Financial Security: A New Year’s Resolution

January 7, 2014

Shay Farley is the Legal Director at Alabama Appleseed, a nonprofit legal advocacy organization in Montgomery. The majority of her time is divided between public education and lobbying the state legislature for or against laws impacting low-income and other vulnerable Alabamians. Shay’s current focus is reforming Alabama’s payday and title lending laws.

At the start of 2014, I’m reflecting on myriad New Year’s resolutions to improve physical, mental and financial well-being. However seriously we take such pledges, it’s clear that financial security is uppermost on our minds. With the legislative session beginning January 14th, a discussion of the campaign to end exorbitant consumer loan interest in Alabama is most timely.
 
Too often when laws are made the human element is lost from discussion. That’s not to say that we should discount any aspect of what a proposed law can accomplish; but we should ensure, above all, that we consider the impact it will have on our citizens. The main reason I love what I do is that I help paint the picture – to legislators and the public – of how “the least of these” are impacted by policy decisions.
 
Unfortunately, a growing number of Alabamians tackle very real, recurring money struggles each month. When facing a financial decision in the tyranny of the moment – when there’s “more month than money” - many turn to payday and auto title loans. These small dollar loans are offered without a credit check or consideration of the borrower’s ability to repay. On their face these products don’t sound all that bad, until you learn that the interest charges are in the triple digits! Thanks to special laws passed by the Alabama legislature, lenders can charge interest of 456 percent on payday loans and 300 percent on car title loans.
 
Payday and title loans are marketed as a quick, convenient fix to people who may feel they have no other option. In reality, the business model is a broken promise. Approximately 75 percent of borrowers cannot repay the loan in full when due, so they extend or renew the loan by paying another fee. These renewals mask default rates and make the loans appear to be reasonable and affordable.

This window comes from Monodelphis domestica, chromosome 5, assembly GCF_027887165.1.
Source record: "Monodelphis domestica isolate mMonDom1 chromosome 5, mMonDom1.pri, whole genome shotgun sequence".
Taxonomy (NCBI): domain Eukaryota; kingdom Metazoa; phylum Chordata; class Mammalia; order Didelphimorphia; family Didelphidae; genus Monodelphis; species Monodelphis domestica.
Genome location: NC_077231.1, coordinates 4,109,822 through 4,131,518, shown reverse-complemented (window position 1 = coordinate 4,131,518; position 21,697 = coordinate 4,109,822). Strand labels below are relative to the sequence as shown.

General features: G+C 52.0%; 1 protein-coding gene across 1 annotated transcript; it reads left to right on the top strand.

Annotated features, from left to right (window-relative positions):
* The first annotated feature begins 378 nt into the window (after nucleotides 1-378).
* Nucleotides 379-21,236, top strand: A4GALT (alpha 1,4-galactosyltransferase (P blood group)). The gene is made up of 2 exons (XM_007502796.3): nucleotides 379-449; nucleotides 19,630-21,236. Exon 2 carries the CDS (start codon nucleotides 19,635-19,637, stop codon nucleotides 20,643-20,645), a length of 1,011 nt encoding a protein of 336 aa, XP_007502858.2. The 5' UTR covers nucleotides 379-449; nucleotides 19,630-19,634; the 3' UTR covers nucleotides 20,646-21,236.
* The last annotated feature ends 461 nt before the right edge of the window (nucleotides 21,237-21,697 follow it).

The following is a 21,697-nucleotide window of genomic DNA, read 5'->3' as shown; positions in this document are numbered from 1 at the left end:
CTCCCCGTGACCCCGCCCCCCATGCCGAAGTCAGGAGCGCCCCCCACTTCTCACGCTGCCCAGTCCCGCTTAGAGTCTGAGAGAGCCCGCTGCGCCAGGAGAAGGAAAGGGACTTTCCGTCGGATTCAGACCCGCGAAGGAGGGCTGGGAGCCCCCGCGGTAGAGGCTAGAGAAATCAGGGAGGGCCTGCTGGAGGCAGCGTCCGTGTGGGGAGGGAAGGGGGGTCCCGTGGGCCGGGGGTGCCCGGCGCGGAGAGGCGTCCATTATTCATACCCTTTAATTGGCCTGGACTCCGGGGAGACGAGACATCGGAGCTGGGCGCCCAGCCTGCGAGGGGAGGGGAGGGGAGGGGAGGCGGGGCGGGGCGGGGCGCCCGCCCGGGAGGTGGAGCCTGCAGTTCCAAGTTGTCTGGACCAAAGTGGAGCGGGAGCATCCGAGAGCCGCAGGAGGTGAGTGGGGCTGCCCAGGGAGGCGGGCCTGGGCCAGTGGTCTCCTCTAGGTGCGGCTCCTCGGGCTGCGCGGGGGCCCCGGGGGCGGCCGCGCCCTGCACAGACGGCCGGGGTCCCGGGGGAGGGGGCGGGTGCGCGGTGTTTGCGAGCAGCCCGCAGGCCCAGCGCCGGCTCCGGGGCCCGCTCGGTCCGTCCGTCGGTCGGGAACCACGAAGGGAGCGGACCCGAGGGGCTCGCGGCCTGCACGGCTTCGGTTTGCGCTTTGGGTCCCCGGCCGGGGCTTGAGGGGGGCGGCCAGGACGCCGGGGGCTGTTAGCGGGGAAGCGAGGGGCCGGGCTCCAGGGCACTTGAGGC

The Alliance for Responsible Lending, a bi-partisan statewide coalition, endorses legislation to cap allowable interest charges on payday and title lending laws at 36 percent. It's the limit placed on other small loans in Alabama and by Congress for all active duty military and their families. Some may confuse this with “governmental interference in the free market.” But, recall, it was the legislature that authorized the triple digit APR; it's up to the legislature to undo their harmful mistake and make the playing field fair again by setting 36 percent on all consumer loans.  
 
Finances and budgets are just as unique as they are personal. Therefore, I challenge us to set aside the typical kneejerk reaction to assign our own budget parameters or offer financial literacy education as a cure-all. Instead, let’s unite in support of moral and just laws, rather than those that incentivize businesses to lure borrowers into insurmountable debt. After all, those practices are what led to the nation’s current financial crisis.
 
The truest way to ensure we all meet our New Year’s resolution to be more financially stable is to make available responsible lending products that uplift individual and family security, enable the building of household wealth and encourage asset accrual. Loans offered at reasonable interest rates allow Alabamians to meet their financial needs, without further deepening their financial strain and, in turn, creates safe, healthy and vibrant communities.
 
Join us in urging the legislature to remedy this failed experiment with usury.
 
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